26 For an interesting discussion of child support as it relates to tenancies by the entireties, See Null, supra note 1, at 1114 n.207. Also, See generally, Florida Real Estate Transactions §5.03; Gerald D. Schackow, 1 Florida Family Law Practice Manual 17.
27 See In re Planas, 199 B.R. at 215 n.1.
28 See Trustees of Tufts College v. Triple R. Ranch, Inc., 275 So. 2d 521, 524 (1973) (holding that any retroactive effect must be clearly expressed in the language of the statute).
29 Board of Comr’s v. Forbes Pioneer Boat Line, 86 So. 199, 202 (1920).
30 See id.
31 In re Rapp v. Pan American Bank of Miami, 16 B.R. 575, 577 (Bankr. S.D. Fla. 1981).
32 Id.
33 Id.
34 Id.
35 See Hanover National Bank v. Moyses, 186 U.S. 181, 192 (1902).
36 The Southern District has two other cases with similar facts and identical holdings of law. These cases are: In re Golden v. Flagship Factor Corp., 16 B.R. 585 (Bankr. S.D. Fla. 1981); In re Golden v. City National Bank of Hallandale, 16 B.R. 580 (Bankr. S.D. Fla. 1981).
37 In re Rapp, 16 B.R. at 576.
38 In re Rapp, 16 B.R. at 576.
39 Id. at 577 (citing Fuentes v. Shevin, 407 U.S. 67, 92 (1972)).
40 In re Rapp, 16 B.R. at 577 (citing Fuentes v. Shevin, 407 U.S. at 92).
41. In re Rapp, 16 B.R. at 577.
42 Id.; see also Wright v. Vinton Branch of the Mountain Trust Bank of Roanoke, 300 U.S. 440 (1937) (where the court upheld bankruptcy amendments providing for a foreclosure moratorium on preenactment liens).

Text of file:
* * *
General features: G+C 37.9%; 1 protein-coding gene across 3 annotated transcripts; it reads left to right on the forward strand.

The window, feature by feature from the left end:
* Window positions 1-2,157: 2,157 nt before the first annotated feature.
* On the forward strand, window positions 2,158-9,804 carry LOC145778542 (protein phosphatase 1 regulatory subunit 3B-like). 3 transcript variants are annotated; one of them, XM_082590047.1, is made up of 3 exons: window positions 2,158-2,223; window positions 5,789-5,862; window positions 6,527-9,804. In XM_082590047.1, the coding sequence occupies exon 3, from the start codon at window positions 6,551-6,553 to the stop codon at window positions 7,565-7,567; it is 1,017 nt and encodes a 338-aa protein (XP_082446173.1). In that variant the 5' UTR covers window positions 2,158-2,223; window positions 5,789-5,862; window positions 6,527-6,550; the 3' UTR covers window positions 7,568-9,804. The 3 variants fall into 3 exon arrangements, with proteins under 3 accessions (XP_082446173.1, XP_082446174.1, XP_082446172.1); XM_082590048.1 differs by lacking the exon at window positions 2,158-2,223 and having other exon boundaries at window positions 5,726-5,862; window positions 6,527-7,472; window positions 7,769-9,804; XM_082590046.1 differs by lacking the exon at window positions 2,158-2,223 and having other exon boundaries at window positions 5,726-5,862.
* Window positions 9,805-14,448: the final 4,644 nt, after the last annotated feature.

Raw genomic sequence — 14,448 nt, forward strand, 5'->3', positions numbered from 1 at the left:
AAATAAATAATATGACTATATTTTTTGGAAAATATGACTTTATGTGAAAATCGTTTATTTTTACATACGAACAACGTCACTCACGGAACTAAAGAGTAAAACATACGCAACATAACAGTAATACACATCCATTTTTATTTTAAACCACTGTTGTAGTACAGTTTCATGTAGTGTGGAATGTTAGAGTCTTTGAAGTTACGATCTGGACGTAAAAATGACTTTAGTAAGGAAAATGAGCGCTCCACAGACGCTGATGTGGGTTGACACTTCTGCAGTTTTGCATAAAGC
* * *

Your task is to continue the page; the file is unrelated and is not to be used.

43 In re Rapp, 16 B.R. at 578.
44 See Fla. Const. art. X, §4(a)(1)(a).
45 See In re Stanley, 122 B.R. 599 (Bankr. M.D. Fla. 1990) (where debtor claimed, among other things, a telephone, barn, and hat rack as exempt).
46 See In re Koesling, 210 B.R. 487, 489 (Bankr. N.D. Fla. 1997).
47 See In re Planas 199 B.R. at 213.
48 See Koger, supra note 22, at 508 (where 8th Circuit clarified Missouri law relating to tenancies by the entireties).

Michael O. Massey is with the Ft. Lauderdale office of Vezina, Lawrence & Piscitelli, P.A., concentrating his practice in construction litigation. He received his B.S. from Auburn University and his J.D. from the University of Florida. At the time this article was written, he was a student at the University of Florida College of Law.

This column is submitted on behalf of the Business Law Section, Howard J. Berlin, chair, and T.A. Borowski, Jr., editor.

Business Law